Many Mounties oppose opening ranks to permanent residents, easing entrance requirements, spokesmen say

The change from making Canadian citizenship a requirement to a preference brings the RCMP in line with the overall public service, although this change is unlikely to make much of a difference to recruitment.

Military, RCMP, CSIS.001As noted in earlier posts and in the above chart, the RCMP diversity numbers are poor:

The Mounted Police Professional Association of Canada (MPPAC) said Sunday management has caved in to political correctness and the “knee jerk” changes amount to lowering standards.

“Essentially we face operational security issues as well as serious repercussions in service delivery if we hire people to meet political vs. operational criteria,” the association said in a statement through spokesman Rob Creasser.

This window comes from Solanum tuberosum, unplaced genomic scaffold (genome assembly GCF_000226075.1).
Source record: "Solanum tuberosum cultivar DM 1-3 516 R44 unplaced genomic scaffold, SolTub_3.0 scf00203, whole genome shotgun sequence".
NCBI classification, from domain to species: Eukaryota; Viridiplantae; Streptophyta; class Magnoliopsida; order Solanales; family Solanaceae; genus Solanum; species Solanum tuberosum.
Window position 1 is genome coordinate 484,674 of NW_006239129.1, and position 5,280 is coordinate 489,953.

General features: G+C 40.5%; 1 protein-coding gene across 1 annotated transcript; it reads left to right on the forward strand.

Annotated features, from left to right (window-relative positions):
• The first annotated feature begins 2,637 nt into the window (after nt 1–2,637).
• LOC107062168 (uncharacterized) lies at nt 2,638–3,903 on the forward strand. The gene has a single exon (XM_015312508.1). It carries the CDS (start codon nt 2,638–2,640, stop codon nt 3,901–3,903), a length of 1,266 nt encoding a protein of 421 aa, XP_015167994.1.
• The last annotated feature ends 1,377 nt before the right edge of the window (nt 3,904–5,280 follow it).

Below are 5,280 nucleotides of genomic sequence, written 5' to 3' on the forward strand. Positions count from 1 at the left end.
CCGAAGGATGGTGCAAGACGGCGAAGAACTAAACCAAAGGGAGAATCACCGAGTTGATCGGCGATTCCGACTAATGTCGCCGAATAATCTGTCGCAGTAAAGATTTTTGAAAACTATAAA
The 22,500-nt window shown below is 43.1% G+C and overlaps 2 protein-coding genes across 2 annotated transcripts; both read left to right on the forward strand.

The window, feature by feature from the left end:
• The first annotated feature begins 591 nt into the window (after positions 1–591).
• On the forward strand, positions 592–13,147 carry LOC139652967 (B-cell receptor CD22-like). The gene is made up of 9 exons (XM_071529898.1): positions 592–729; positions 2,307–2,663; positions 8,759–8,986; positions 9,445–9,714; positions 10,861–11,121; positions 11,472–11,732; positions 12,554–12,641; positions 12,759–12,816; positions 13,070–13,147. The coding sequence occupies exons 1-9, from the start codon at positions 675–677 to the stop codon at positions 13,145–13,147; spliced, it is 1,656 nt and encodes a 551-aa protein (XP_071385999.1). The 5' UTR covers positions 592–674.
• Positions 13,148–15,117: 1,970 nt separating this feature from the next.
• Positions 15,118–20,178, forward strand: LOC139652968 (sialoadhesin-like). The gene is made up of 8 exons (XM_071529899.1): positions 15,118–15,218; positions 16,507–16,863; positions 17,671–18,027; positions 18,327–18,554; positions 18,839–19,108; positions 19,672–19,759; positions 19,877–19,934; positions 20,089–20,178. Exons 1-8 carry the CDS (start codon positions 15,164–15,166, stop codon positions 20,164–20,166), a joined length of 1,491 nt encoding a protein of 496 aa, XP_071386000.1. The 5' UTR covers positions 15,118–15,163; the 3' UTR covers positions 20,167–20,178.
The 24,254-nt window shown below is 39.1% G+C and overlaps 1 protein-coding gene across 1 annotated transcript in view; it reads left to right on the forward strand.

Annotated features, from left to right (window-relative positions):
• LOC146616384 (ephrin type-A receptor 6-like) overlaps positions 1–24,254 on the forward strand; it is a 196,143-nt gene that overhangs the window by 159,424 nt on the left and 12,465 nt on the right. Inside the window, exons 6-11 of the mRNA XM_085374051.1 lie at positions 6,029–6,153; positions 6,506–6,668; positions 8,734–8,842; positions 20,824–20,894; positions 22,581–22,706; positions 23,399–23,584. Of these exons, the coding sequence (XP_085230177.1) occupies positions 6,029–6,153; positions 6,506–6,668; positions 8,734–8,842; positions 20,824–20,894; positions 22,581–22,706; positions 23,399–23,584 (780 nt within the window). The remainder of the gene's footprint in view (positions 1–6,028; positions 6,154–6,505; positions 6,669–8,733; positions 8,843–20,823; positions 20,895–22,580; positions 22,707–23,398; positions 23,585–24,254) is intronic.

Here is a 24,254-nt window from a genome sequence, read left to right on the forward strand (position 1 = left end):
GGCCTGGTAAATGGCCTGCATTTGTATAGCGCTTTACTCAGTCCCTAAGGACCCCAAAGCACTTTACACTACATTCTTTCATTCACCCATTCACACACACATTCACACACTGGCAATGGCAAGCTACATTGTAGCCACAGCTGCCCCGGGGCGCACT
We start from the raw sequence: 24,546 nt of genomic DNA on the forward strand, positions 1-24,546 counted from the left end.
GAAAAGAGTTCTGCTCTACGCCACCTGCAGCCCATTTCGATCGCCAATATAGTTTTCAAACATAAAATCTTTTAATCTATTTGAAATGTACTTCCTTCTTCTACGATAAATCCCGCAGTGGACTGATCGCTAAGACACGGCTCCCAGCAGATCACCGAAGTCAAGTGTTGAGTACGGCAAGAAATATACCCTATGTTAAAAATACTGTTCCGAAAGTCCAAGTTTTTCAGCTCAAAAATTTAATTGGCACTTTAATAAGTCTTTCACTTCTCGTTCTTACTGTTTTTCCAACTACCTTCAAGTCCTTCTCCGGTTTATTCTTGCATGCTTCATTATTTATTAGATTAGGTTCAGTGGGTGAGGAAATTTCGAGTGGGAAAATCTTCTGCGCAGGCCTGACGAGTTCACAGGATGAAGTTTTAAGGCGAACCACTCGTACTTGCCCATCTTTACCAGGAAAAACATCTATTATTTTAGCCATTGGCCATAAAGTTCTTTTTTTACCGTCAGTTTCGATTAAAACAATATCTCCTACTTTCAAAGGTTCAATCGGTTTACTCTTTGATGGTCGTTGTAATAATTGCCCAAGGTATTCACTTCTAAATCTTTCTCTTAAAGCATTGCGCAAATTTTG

On the issue of allowing permanent residents to apply to become Mounties, the association asked, “As a Canadian icon, shouldn’t the national police be Canadian?”

Internal records obtained by the National Post through access-to-information legislation show when the force announced the changes in May, officials anticipated questions over whether hiring non-citizens could affect the RCMP’s image and “what the RCMP represents.”

The RCMP’s proposed response says fewer young people are interested in policing careers and the force is struggling to attract “not only applicants, but also diverse applicants.”

Allowing permanent residents to apply would improve diversity and help the force deliver “culturally sensitive policing.”

The documents note the force’s senior executive committee has set recruitment targets of 30 per cent women, 20 per cent visible minorities and 10 per cent aboriginal.

Still, “RCMP recruiting standards remain very high and we continue to seek to attract the most qualified applicants from all backgrounds,” according to the documents.

The RCMP has a proud tradition as a national symbol of Canada, and that will continue